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Volunteers get their shine on for cystic fibrosis at the 2018 Shine Day.

Volunteers get their shine on for cystic fibrosis at the 2018 Shine Day.

Get your shine on for cystic fibrosis!

September 12, 2019 — 

It’s hard to miss 200+ volunteers in bright orange t-shirts. At the U of M, this can mean only one thing – it’s Shinerama season.

Shinerama is Canada’s largest post-secondary fundraiser in support of Cystic Fibrosis Canada. Over 35,000 student volunteers from 45 Canadian universities and colleges across the country come together every year to make a difference in the lives of those battling cystic fibrosis (CF). Student volunteers all over Canada are shining shoes, flipping burgers, washing cars and doing whatever it takes to raise crucial funding to fight CF.

At the U of M, the Commerce Students’ Association at the Asper School of Business organizes Shine Toba. In 2019, Shine Toba will host two Shine Days; one targeted to members of the U of M community, and the other day being a city-wide Shine Day. During Shine Days, volunteers will be shining shoes and collecting donations to fight CF. Shine Day Internal will also include alpacas and free Chaeban ice cream by donation!

These events are in addition to the various fundraisers for the cause that took place over the summer months – which, according to Shinerama Co-Chairs Anna Mackay and Sam Burrage, have already raised over $10,000.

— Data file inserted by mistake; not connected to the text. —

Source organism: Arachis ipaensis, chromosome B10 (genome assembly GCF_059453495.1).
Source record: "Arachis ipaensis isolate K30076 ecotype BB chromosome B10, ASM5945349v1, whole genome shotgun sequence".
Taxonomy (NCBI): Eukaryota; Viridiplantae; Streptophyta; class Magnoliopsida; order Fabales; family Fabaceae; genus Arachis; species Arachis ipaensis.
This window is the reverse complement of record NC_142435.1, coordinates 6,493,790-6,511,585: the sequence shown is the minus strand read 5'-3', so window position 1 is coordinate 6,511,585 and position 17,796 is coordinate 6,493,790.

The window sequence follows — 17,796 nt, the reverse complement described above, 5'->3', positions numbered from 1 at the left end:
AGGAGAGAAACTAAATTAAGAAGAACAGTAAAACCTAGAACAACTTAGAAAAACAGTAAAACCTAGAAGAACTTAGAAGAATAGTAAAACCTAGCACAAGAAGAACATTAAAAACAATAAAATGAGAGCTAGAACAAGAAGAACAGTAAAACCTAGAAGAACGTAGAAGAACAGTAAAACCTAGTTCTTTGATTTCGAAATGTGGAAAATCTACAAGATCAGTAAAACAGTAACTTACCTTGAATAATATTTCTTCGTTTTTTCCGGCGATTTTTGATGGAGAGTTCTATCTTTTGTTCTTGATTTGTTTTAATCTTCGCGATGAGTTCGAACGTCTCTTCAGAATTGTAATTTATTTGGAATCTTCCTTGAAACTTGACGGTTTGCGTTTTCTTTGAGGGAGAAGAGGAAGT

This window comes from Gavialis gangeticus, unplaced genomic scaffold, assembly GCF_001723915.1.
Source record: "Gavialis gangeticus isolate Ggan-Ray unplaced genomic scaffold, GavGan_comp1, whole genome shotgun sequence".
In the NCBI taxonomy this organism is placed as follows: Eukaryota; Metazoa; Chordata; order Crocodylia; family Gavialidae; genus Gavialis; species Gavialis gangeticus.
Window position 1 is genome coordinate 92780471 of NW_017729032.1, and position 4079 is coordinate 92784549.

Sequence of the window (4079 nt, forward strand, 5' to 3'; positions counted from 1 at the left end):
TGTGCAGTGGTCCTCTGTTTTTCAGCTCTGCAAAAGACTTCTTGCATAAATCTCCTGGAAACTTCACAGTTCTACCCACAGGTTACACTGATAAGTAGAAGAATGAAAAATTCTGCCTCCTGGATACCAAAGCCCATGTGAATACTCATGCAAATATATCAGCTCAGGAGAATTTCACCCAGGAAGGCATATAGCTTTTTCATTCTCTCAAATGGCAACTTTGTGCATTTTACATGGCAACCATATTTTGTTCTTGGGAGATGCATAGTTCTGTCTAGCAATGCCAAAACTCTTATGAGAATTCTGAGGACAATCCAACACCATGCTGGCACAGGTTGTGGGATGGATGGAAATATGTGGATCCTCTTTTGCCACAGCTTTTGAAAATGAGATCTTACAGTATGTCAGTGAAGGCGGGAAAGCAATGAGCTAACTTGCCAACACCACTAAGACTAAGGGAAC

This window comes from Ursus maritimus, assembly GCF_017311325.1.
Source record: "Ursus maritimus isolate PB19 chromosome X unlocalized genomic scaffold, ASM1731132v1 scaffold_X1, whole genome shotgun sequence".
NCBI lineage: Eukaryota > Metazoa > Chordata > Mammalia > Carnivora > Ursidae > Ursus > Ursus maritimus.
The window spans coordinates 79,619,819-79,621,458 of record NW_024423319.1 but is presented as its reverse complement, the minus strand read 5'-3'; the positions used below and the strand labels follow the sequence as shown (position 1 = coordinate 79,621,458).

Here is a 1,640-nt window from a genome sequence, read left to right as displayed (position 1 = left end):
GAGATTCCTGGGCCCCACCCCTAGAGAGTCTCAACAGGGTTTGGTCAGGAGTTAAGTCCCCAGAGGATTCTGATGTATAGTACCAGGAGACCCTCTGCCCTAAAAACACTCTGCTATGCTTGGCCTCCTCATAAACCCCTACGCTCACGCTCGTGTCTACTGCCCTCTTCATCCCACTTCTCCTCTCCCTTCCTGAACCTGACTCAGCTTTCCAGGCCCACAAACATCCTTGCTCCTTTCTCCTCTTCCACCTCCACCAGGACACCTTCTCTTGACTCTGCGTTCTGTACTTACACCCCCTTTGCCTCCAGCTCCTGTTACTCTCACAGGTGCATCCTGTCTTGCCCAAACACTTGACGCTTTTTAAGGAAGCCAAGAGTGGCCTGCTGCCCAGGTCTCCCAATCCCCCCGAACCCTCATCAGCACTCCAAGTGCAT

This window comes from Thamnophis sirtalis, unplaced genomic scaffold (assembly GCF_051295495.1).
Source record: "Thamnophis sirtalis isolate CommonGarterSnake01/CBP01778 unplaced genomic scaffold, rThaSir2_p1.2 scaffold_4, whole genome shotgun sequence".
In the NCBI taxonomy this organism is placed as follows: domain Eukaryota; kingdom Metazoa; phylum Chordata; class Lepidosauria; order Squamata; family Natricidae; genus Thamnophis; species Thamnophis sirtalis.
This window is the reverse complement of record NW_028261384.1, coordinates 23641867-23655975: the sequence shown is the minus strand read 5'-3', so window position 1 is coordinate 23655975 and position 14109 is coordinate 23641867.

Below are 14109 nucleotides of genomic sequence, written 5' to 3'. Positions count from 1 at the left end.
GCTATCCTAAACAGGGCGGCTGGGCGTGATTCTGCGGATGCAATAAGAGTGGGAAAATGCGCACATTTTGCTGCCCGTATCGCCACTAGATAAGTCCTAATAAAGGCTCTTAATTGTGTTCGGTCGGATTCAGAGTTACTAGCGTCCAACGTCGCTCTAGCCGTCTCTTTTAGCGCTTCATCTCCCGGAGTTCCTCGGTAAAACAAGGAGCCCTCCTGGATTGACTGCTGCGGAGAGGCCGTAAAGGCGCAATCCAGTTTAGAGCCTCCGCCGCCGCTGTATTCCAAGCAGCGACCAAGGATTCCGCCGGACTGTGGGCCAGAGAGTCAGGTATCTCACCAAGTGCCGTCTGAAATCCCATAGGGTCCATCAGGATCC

• Shine Day Internal
    • Thursday, September 19, 2019
    • Duckworth Quadrangle, east of 66 Chancellors Circle
  • Shine Day External
    • Friday, September 20, 2019
    • Ten Shine Sites throughout Winnipeg
  • Shine Trivia Night
    • Thursday, October 3, 2019
    • The Hub
    • Theme: “The Office”
  • Shinerama Social
    • Friday, October 18, 2019
    • Upstairs in the Village

Shine Toba is still accepting volunteers to help shine shoes and collect donations at both Shine Days. Click here to volunteer or donate.

About CF

CF is the most common fatal genetic disease in Canada, claiming the lives of many children and adolescents each year. Although the disease is known to have an effect on multiple areas of the human body, it most commonly affects the digestive system and lungs. CF symptoms vary from person to person, however most suffer from the inability to properly digest fats and proteins, vitamin deficiencies that occur from absent pancreatic enzymes, and chronic infections. The most common cause of fatality is the gradual loss of lung function.

In 1960, a child diagnosed with CF was not anticipated to survive long enough to attend Kindergarten. Thankfully, with the money raised for Cystic Fibrosis Canada since, the life expectancy is now well over 50 years of age.

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